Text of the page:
I hope this book will encourage readers to focus on what we have in common instead of our differences, and to build empathy and break down barriers in our increasingly judgmental society. It might even encourage you to find out more about the millions of refugees all over the world who have been forced to leave their homes and explore how you can help them, whether by raising money or by spreading awareness.
When I started writing Boy, Everywhere I knew I was taking on a huge responsibility. It soon became the book I wish I hadn’t started writing, because I was desperate to make a difference right away, but I also didn’t want to send it out till I was sure it represented Syrians and refugees the way they deserve to be portrayed. This story was not about me, it was about people who have suffered great challenges and they deserve representation that shows their reality. It was important the story reflected and amplified the voices of not just one, but many refugee experiences and I wanted to do justice to everything refugees and Syrians had told me to share. I wanted to represent them holistically, as real people you could imagine meeting.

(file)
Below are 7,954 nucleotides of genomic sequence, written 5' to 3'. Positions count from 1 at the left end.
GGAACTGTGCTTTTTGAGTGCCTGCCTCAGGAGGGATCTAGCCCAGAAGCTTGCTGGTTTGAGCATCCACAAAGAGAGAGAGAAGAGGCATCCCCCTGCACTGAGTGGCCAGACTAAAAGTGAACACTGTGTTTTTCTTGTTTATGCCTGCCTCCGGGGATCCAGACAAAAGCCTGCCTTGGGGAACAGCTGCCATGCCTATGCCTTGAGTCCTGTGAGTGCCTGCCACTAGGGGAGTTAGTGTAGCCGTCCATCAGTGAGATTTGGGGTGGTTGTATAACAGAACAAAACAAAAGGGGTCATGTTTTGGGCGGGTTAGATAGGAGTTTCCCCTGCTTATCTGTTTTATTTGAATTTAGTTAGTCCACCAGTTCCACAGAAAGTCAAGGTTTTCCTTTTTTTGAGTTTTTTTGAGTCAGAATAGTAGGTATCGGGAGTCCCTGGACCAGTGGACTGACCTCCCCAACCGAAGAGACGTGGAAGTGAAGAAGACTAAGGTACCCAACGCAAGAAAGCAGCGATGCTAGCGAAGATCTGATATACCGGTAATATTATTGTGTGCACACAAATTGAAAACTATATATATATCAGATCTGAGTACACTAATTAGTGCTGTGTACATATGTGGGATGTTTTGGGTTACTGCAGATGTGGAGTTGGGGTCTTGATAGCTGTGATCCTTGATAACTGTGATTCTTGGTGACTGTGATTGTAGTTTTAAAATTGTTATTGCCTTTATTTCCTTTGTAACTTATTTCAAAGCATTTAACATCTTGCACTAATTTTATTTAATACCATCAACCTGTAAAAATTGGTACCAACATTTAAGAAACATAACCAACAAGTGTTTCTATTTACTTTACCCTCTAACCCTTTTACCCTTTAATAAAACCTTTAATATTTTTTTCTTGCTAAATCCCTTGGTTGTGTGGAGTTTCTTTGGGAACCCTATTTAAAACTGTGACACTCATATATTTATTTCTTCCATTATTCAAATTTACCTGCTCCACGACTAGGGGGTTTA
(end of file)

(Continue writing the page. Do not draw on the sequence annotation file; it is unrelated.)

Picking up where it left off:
Why Boy, Everywhere?
The key reason for writing Boy, Everywhere was to challenge stereotypes. It was not enough to simply pick some things that I felt were worthy to write about, and so I asked questions, listened and tried to understand what felt unfair to refugees and the way they were represented in books and the media. I spent time with various Syrian families in my community, in London and even Damascus, who were keen for me to shine a light on their lives. They wanted people to know that they had had good lives and were forced to leave their country.